October 25, 2021

Volume XI, Number 298

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October 22, 2021

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Exploring Intentional Bias in the Marketing of Consumer Products

Advances in artificial intelligence (“AI”) continue to present exciting opportunities to transform decision-making and targeted marketing within the world of consumer products. While AI has been touted for its capabilities in creating fairer, more inclusive systems, including with respect to lending and creditworthiness, AI models can also embed human and societal biases in a way that can result in unintended, and potentially unlawful, downstream effects.

Mostly when we talk about bias, we focus on accidental bias. What about intentional bias? The following hypothetical illustrates the problem as it relates to the marketing of consumer products.

In targeted advertising, an algorithm learns all sorts of things about a person through social media and other online sources, and then targets ads to that person based on the data collected. Let’s say that the algorithm targets ads to African Americans. By “intentional” we don’t mean to suggest that the software developer has racist or otherwise nefarious objectives relating to African Americans. Rather we mean that the developer simply intends to make use of whatever information is out there to target ads to that particular population (even if that data is specifically race or data that correlates with race, such as ZIP Code). This raises a number of interesting questions.

Setting aside certain situations involving bona fide occupational qualifications (for those familiar with employment law), would this be okay legally? What if the product is certain hair care products or a particular genre of music? What about rent-to-own furniture based on data that suggest that African Americans are greater than average consumers of such furniture? Taking this scenario a step further, what if it is well documented that rent-to-own arrangements are a significant contributing factor to poverty among African Americans?

Bias can also be introduced into the data through the way in which the data are collected or selected for use. What if the data, collected from predominately African American ZIP Codes, suggest that African Americans typically are willing to pay higher rental rates, and so the advertisements directed to African Americans include those higher rates? Could the companies promoting these advertisements based on those statistical correlations be subject to liability for predatory or discriminatory lending practices? Do we still need human judgment to make sure that AI supported decision making is fair?

These are among the questions that we’ll explore in our upcoming panel on targeting advertising and we invite you to join us.

©2021 Epstein Becker & Green, P.C. All rights reserved.National Law Review, Volume XI, Number 47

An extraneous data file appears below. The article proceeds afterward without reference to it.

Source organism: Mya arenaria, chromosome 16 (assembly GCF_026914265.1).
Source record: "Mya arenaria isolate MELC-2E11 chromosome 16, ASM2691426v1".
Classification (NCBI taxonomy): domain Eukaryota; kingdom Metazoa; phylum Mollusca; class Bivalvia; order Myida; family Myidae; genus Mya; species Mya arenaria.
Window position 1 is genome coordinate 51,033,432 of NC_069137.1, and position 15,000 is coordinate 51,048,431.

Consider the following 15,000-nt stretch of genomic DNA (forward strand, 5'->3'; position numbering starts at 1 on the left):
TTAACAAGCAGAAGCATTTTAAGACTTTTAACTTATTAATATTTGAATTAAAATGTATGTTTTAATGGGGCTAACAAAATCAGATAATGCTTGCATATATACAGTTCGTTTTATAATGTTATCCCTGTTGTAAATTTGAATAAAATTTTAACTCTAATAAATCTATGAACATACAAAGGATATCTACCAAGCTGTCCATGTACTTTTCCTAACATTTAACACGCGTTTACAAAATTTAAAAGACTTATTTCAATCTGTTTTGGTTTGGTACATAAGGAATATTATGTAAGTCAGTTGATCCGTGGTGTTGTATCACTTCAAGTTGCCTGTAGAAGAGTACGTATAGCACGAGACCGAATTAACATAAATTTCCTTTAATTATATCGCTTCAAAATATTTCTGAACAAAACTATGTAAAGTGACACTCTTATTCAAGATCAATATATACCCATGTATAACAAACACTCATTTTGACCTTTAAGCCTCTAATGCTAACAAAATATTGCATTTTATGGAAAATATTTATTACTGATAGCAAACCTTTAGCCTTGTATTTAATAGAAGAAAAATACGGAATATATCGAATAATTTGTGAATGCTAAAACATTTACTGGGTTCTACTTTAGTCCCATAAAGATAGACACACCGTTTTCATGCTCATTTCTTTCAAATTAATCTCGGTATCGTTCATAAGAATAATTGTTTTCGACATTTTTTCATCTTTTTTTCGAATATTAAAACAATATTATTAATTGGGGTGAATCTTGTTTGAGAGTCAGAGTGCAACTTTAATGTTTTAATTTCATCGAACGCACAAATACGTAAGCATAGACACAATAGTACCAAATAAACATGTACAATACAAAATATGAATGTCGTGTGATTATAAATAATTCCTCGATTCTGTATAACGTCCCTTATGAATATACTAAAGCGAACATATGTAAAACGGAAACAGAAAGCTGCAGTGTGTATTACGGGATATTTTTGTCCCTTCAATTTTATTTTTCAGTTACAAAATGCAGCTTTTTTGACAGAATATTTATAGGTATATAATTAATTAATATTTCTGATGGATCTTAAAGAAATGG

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About this Author

Stuart Gerson, Health Care Attorney, Epstein Becker Law Firm
Member of the Firm

STUART M. GERSON is a Member of the Firm in the Litigation and Health Care & Life Sciences practices, in the firm's Washington, DC, and New York offices. Much of Mr. Gerson's practice has been centered on providing representation to clients in the health care industry (including insurers, hospitals, pharmaceutical manufacturers, managed care providers, and private equity funds, among others). He has extensive experience litigating cases involving the cybersecurity of health care information, trade secrets, and other confidential data as well as civil...

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Bradley Merrill Thompson, Epstein Becker Green, medical drug, device, FDA
Member

 BRADLEY MERRILL THOMPSON is a Member of the Firm at Epstein Becker & Green, P.C. There, he counsels medical device, drug, and combination product companies on a wide range of FDA regulatory, reimbursement, and clinical trial issues. 

Mr. Thompson regularly defends companies receiving FDA warning letters, on a wide gamut of subjects including good manufacturing practice compliance and off label promotion. He frequently counsels companies on premarket clearance and approval strategies and on marketing strategies. When medical device companies...

202-861-1817
Daniel C. Fundakowski Pharmaceutical and Healthcare Attorney Epstein, Becker & Green Law Firm
Senior Counsel

DANIEL C. FUNDAKOWSKI is a Senior Counsel in the Health Care & Life Sciences and Litigation & Business Disputes practices in the Washington, DC, office of Epstein Becker Green. His practice focuses on representing leading pharmaceutical and device manufacturers, retail pharmacy chains, compounding pharmacies, academic medical centers, skilled nursing facilities, and other institutional providers in health care regulatory and litigation matters.

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